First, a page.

Restaurant Opportunities Centers United said it sees the restaurant industry undergoing structural change in the wake of sexual misconduct allegations, and on Monday the group urged more changes in tipped wage laws.
“If we really are concerned about sexual harassment and sexual assaults in the industry, we really must examine and look at it from a structural level, not just individual actors,” said Saru Jayaraman, left, president and co-founder of ROC United, in a conference call that coincided with the first anniversary of allegations against Hollywood producer Harvey Weinstein. Those accusations put the anti-harassment #MeToo and #TimesUp movements into the national conversation.
The Weinstein allegations were followed by a number of sexual harassment charges within the restaurant industry, involving such high-profile names as John Besh in New Orleans, Mario Batali of the New York-based Batali & Bastianich Hospitality Group and Mike Isabella of Mike Isabella Concepts in Washington, D.C.
“In the restaurant industry, in particular, we have seen numerous high-profile chefs and restaurateurs stepping down from their positions after acknowledging or being accused of sexual harassment and sexual violence in their restaurants,” Jayaraman said.
Jayaraman said ROC and its affiliated Food Labor Research Center found jurisdictions that allow a tipped wage, which lets restaurants and other businesses to pay as little as $2.13 hour and make up the rest to the minimum wage threshold through tips, have higher rates of sexual misconduct than the seven that do not.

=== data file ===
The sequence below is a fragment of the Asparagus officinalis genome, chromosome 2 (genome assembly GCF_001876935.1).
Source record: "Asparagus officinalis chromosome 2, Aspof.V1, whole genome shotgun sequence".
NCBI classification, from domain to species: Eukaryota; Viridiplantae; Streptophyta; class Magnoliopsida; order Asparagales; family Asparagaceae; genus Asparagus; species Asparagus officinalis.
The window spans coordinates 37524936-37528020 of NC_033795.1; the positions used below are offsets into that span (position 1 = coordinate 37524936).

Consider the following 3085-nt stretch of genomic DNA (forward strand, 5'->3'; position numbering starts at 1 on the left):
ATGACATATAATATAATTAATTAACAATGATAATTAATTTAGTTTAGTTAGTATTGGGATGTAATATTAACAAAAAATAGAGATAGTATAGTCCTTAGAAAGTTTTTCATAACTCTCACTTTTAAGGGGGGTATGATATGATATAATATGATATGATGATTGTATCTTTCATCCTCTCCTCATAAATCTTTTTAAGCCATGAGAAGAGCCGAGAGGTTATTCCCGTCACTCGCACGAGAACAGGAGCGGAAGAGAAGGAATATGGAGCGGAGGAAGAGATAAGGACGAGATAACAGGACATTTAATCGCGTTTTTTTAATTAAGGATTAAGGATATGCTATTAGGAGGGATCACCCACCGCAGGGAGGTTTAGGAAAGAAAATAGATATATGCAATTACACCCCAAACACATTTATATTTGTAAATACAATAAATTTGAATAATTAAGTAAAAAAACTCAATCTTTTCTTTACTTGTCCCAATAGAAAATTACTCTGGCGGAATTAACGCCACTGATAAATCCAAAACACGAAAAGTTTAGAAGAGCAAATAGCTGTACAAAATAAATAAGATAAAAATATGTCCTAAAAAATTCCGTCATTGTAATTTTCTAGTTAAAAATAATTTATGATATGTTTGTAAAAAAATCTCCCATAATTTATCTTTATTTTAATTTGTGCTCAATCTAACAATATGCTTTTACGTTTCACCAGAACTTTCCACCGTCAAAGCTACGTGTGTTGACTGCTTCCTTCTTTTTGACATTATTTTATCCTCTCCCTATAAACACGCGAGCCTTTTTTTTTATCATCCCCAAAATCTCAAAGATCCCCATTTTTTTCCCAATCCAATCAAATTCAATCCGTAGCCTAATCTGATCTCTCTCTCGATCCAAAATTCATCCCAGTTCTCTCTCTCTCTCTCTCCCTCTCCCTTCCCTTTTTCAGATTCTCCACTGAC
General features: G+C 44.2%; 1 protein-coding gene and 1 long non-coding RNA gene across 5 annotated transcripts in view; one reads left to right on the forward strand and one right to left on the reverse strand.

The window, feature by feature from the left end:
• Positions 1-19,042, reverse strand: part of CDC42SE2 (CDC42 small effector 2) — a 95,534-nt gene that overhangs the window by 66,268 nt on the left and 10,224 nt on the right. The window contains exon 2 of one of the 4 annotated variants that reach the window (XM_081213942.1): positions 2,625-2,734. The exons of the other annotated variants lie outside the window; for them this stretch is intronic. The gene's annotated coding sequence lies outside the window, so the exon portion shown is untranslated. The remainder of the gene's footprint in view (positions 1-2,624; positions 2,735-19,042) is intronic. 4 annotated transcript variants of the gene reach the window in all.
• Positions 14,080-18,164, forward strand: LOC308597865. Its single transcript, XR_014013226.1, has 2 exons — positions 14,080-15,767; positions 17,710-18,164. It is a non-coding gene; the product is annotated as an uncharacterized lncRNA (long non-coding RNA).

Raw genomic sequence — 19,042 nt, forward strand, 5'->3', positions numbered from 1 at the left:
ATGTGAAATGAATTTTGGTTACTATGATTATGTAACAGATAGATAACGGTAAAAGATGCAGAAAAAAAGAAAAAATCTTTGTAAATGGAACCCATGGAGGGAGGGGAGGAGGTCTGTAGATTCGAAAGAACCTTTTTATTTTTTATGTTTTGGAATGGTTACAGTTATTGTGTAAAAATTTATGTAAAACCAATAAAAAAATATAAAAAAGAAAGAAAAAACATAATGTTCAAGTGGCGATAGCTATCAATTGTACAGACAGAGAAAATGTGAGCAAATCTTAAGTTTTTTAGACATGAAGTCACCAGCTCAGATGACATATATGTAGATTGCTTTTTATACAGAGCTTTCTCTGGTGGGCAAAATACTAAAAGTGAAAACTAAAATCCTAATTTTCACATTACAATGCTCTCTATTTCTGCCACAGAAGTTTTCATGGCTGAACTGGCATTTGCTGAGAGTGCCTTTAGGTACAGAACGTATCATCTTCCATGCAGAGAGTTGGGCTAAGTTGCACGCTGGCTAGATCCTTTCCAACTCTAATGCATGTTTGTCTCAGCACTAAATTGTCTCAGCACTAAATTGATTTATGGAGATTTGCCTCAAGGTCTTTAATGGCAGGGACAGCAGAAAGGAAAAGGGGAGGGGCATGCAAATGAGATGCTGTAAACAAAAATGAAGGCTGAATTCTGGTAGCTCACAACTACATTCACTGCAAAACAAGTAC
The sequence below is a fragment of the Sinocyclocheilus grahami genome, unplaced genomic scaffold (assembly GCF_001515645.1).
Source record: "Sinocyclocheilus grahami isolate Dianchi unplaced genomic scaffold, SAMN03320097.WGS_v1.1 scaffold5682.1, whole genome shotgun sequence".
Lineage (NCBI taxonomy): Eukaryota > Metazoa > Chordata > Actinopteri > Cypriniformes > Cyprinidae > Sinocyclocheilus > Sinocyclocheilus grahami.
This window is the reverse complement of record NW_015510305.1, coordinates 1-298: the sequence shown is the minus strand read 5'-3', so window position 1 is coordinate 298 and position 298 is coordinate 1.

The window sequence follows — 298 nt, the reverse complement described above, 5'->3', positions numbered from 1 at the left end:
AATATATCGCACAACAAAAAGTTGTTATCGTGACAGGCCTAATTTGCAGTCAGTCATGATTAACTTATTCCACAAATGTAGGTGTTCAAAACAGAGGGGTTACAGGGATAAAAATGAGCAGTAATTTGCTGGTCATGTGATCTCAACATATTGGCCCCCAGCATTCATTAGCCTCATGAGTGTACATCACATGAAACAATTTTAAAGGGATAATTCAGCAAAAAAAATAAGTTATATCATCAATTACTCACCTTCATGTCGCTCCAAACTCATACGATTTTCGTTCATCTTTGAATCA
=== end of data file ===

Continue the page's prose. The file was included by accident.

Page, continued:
She said ROC research found those states — Alaska, California, Minnesota, Montana, Nevada, Oregon and Washington — report half the rate of sexual harassment in the workplace than those that allow the tipped wage credits.
In the restaurant industry, workers are at a special disadvantage, Jayaraman said.
“When they are forced to live on tips because their wages are so low … they are having to tolerate all kinds of inappropriate customer behavior in order to feed their families,” she said.
Jayaraman said the restaurant industry is seeing “structural change” to counter sexual misconduct in the workplace and that it is “noteworthy, impactful and important.”
Voters in the District of Columbia in June, for example, approved a measure to rid the nation’s capital of the tipped minimum wage credit by 2026.
But Jayaraman warned that the measure, known as Initiative 77, was opposed by the restaurant industry and that the D.C. Council could still intervene and overturn the change.
In Michigan, the Legislature passed two proposals in September, one to raise the state’s minimum wage and the other for paid sick leave, in the wake of the Michigan One Fair Wage coalition’s submission more than 373,000 signatures in support of a ballot proposal to incrementally increase the state minimum wage to $12 by 2022 and eliminate the tip credit $3.52 an hour.
Jayaraman said the Michigan Legislature enacted the measures to keep them off the ballot in November, and that lawmakers could rescind the new laws after the election — though ROC would consider that move illegal.
In New York, Gov. Andrew Cuomo called for a series of public hearings on getting rid of the tipped wage credit in that state.
In the meantime, Jayaraman said the number of restaurants, “including some large companies,” that are supporting ROCs efforts on wages and sexual misconduct has been growing and today stands at nearly 700.
Contact Ron Ruggless at [email protected]
Follow him on Twitter: @RonRuggless